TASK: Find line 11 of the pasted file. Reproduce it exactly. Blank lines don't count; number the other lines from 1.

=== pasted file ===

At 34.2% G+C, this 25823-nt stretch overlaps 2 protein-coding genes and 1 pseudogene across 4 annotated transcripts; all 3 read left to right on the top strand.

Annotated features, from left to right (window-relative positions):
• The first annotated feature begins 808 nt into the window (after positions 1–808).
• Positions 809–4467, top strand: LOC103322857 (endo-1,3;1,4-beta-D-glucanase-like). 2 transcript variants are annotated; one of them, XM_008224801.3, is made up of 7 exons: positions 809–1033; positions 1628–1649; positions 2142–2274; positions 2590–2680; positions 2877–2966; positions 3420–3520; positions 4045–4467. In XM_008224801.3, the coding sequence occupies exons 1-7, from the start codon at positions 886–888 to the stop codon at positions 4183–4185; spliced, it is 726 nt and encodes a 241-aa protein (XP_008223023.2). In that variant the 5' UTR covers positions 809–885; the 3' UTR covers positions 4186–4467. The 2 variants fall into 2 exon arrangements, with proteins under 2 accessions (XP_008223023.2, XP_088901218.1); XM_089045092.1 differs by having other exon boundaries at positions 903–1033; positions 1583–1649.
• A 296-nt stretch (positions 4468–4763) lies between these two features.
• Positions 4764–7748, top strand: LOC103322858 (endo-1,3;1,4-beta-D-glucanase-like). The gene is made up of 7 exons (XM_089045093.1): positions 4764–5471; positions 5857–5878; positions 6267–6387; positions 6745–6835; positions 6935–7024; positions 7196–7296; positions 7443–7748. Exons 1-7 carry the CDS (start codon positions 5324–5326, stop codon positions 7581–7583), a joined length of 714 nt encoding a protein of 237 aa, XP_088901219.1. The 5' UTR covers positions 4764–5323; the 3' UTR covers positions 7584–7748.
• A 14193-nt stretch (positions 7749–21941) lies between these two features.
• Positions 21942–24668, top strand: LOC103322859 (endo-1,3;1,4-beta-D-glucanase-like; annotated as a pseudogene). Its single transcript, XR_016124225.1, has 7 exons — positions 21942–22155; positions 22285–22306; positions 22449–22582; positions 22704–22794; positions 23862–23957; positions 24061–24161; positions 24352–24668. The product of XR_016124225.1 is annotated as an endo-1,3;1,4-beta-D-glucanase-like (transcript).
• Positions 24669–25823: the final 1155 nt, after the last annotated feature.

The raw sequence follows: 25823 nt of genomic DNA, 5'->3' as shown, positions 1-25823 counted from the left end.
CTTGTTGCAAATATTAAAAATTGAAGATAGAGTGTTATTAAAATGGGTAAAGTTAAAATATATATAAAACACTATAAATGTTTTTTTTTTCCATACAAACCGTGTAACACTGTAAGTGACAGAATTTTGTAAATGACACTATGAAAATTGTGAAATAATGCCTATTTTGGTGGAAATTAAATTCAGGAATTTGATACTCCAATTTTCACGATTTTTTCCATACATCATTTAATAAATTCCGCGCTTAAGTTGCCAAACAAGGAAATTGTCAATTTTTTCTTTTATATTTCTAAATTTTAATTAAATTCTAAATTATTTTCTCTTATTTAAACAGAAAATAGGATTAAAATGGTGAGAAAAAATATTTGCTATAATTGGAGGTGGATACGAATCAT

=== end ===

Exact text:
CTTGTTGCAAATATTAAAAATTGAAGATAGAGTGTTATTAAAATGGGTAAAGTTAAAATATATATAAAACACTATAAATGTTTTTTTTTTCCATACAAACCGTGTAACACTGTAAGTGACAGAATTTTGTAAATGACACTATGAAAATTGTGAAATAATGCCTATTTTGGTGGAAATTAAATTCAGGAATTTGATACTCCAATTTTCACGATTTTTTCCATACATCATTTAATAAATTCCGCGCTTAAGTTGCCAAACAAGGAAATTGTCAATTTTTTCTTTTATATTTCTAAATTTTAATTAAATTCTAAATTATTTTCTCTTATTTAAACAGAAAATAGGATTAAAATGGTGAGAAAAAATATTTGCTATAATTGGAGGTGGATACGAATCAT